Thursday, August 26, 2010
The historian ATQ Stewart pontificated in his work The Narrow Ground upon the fact that, for all its manifold similarities with other global events, the Ulster problem was just the Ulster problem.
In similar ways if one were to dissect the various factors that have contributed to the current stew of New British life it's so apparent that even one of the six or seven major historical components since 1939 would be enough to disassociate us as a nation from more stable and content liberal democracies on the continent.
Interesting article in today's newspaper in turn with the writer talking wistfully of the sense of irrevocable loss he feels looking at family pictures from the fifties and sixties - grandfather paddling in the sea with his braces on and trousers rolled up, family games of cricket on the beach etc. Ties in with so many feelings I get now when returning to Belfast - the afterglow of terrorism aside its the sheer scale of depopulation that hits me more and more.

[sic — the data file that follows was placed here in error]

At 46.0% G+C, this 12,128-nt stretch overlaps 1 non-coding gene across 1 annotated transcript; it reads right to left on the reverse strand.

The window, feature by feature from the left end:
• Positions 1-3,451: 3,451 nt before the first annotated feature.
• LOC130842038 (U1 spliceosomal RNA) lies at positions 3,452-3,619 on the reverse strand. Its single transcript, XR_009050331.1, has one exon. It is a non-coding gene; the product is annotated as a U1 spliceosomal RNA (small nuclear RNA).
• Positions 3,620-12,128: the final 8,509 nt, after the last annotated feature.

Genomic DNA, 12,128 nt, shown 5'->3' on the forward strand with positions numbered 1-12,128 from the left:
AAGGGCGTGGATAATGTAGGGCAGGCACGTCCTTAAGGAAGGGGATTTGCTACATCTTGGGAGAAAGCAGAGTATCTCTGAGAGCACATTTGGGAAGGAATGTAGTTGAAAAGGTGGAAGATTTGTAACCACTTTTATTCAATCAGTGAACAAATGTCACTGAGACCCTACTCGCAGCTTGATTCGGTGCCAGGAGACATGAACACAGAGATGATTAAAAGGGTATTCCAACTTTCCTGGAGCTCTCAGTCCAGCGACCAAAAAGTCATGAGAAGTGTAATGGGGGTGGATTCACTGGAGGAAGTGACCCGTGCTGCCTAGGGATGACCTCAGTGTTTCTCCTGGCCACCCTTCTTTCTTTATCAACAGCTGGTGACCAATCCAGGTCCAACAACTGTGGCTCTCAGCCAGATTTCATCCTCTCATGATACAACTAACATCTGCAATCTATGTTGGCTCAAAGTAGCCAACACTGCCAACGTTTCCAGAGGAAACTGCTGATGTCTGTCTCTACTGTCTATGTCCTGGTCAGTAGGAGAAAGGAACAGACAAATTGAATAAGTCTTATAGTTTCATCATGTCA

Last week I saw the gargantuan scale of the Thompson dry dock where the Titanic was completed. That even outshone the bit of grotty tarmac masquerading as a three pounds a day car park that used to be the world famous Sirrocco works just across from the shipyard.
When I looked at another story today about a woman who had both urinated upon and then committed a sex act at a war memorial - and the view of her boyfriend giving Nazi salutes and shouting IRA slogans at protesting ex-servicemen - it really shines a light on the heart of the matter here in New Britain in my opinion. That essentially when the industrial base of our nation disappeared in the late Seventies and early Eighties we may very well have lost so much more than societal connectivity to our broad cultural heritage.
Indeed we may very well have lost EVERYTHING.